Tim Minchin’s overnight success came only after years of struggle and failure, and hours of mucking about on the piano.
He wasn’t always the cool guy who could sit down and write an edgy song about Cardinal George Pell in one day – a song which went viral, and raised money to help abuse survivors travel to Rome.
“I spent thousands of thousands of hours playing the piano, and by thousands of hours, I mean playing in cover bands or wedding bands or disco bands or original bands or playing cabaret for Todd McKenney,” Minchin tells Guardian Australia.
“People think ‘how do musicians get those sorts of skills?’ But what they don’t imagine is that most musicians literally just fucking made it up. I just did it and did it and did it and did it for years. No one taught me how to do it.”
Minchin’s struggle to find out what kind of artist he was, and to find an audience, is laid bare in a very personal documentary, Matilda and Me, which was directed by his sister Nel Minchin and airs this weekend on the ABC. Nel, a seasoned filmmaker in her own right, weaves the back story of Tim’s burgeoning career with the drama of staging Tim’s hit musical, Matilda, in his home country.
As director, narrator and sister, was it possible for Nel to stay objective? “I think it was important not to be too objective in some ways, particularly about him,” she says. “You have to be objective about the telling of the story. What it is to sing, and what’s important to where he’s at now with his career.”
Nel doesn’t spare her big brother any embarrassment, raiding the family photo album and digging up old film to show Minchin’s very Australian childhood on the beach in Perth, and his beginnings in the industry as a young man taking work where he could find it: writing songs, acting in plays and playing piano for cabaret artists, all the while trying to find his niche. She shares family photographs and sibling memories, further drawing the story out of Tim as they sit down with a cup of tea and reflect.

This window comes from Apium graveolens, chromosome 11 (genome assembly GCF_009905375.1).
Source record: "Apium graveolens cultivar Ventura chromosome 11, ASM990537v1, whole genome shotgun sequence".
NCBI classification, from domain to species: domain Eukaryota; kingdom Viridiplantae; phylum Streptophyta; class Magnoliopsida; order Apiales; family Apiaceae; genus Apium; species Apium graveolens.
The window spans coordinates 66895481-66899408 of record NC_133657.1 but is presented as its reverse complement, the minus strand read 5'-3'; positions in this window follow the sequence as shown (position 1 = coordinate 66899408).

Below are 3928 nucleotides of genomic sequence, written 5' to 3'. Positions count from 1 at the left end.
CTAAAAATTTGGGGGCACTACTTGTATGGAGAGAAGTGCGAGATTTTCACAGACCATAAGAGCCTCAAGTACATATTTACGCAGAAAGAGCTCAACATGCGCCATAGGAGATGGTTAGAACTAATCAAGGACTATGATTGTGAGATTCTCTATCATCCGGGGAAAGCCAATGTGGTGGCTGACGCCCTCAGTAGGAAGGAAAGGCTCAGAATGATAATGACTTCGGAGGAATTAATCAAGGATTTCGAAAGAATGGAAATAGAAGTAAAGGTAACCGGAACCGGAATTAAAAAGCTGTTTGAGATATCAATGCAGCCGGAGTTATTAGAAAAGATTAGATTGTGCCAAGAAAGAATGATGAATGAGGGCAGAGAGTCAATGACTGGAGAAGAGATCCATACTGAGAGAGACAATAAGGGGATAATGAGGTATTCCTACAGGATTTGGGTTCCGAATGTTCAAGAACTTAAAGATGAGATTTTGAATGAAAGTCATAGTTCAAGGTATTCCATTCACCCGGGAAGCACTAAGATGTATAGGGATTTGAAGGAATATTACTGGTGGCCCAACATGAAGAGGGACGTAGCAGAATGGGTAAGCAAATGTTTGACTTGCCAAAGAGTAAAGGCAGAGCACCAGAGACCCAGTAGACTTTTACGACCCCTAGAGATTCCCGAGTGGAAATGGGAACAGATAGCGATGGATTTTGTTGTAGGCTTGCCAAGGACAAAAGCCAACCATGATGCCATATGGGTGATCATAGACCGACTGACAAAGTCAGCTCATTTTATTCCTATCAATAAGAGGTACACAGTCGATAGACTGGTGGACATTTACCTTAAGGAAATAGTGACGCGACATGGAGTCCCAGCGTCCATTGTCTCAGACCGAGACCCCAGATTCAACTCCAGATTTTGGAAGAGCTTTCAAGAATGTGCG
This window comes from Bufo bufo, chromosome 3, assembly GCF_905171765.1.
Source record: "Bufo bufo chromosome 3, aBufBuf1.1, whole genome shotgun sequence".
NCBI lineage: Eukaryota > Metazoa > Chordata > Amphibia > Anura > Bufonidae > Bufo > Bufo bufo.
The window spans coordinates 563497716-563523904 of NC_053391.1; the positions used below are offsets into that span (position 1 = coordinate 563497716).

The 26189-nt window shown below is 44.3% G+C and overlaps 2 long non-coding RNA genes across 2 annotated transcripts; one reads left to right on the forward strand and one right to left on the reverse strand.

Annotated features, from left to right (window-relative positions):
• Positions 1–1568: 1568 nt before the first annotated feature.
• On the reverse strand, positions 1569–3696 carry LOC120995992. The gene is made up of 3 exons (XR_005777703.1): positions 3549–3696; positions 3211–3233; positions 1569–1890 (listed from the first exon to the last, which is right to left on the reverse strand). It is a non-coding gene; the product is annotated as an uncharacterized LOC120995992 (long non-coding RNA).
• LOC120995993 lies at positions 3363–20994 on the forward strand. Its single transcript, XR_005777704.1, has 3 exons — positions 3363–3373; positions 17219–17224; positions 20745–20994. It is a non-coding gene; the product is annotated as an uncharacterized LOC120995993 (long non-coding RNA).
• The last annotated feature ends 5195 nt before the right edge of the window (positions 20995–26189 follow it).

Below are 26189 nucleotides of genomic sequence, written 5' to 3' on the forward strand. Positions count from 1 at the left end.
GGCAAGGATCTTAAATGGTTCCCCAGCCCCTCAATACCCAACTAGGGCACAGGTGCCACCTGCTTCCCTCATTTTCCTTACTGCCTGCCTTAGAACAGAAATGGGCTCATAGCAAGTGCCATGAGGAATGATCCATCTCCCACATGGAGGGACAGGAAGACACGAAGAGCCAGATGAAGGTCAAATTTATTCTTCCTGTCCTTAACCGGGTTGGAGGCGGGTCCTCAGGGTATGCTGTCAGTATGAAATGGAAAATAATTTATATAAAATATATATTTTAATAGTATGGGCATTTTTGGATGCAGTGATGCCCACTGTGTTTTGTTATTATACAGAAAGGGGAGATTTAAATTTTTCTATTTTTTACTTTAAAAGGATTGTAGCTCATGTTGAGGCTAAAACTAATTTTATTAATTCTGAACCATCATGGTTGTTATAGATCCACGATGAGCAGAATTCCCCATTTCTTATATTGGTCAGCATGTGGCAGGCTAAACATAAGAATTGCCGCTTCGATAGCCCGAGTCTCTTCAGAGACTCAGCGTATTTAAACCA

Tim says after “having no money and not really being able to afford good food and stuff” he just decided to go on stage and be himself – and it worked. “In 2004, I’m like, ‘I’m sick of asking people for permission, I’m just going to show off.”
Tim’s career picked up in that year in Melbourne, and after regular gigs at the Butterfly Club and good reviews for his work at the Melbourne International Comedy festival, he debuted at the Edinburgh Fringe festival, where he won the Perrier Best Newcomer award.
In 2009 Minchin was commissioned by the Royal Shakespeare Company to write the music and lyrics for a stage adaptation of Roald Dahl’s Matilda, a book which he loved so much as a child he had contacted the Dahl family for permission to write a musical years earlier. Matilda the Musical – the most successful new musical in decades – has just opened in Melbourne.
“It’s weird,” Tim says. “The documentary leans very heavy on the kind of emotional undercurrent and the idea of coming home to Sydney, where I did so much theatre and where I did the really hard jobs.
“But there’s another whole emotional beat to coming home to Melbourne, because we lived here for five years before things changed in our lives. Now this is where I really was in my existential ‘What the fuck am I doing with my life, instead of working?’.”
Tim is currently working on the musical adaptation of Groundhog Day, which opens on Broadway in 2017.
“I just always thought Groundhog Day was potentially a great idea,” he says. “We’re in this incredible point now, this incredible limbo where most of the creative work’s done and we’ve got to get it on stage and a hell of a lot of people have put money and time behind it. You just don’t bloody know [if it will work].”
How does Minchin feel about George Pell now, after watching him giving evidence remotely from Rome in front of the survivors who travelled half way around the world to be in the same room as him?
“I feel quite sad about it. I feel sad for him, because he’s so clearly incapable of humility, really,” Minchin says. “No, he showed some humility, but it’s actually ... I don’t think it would be hard to do something profoundly good to the survivors, to let them know that they’re heard and believed.
“After all the times they have been deceived. Which is so, so damaging, [if you] even read one paper on sexual assault and how that affects people. One of the main things is acknowledgement. He thought it was more important for him to avoid the spotlight. I think it’s incredibly sad and shows a massive misunderstanding of what his moral obligation is.
“I’m so proud that I was able to play a part in getting those survivors over there. If you could see just a tenth of the letters I got from people.”
- Matilda And Me premieres on 3 April at 7.40pm on the ABC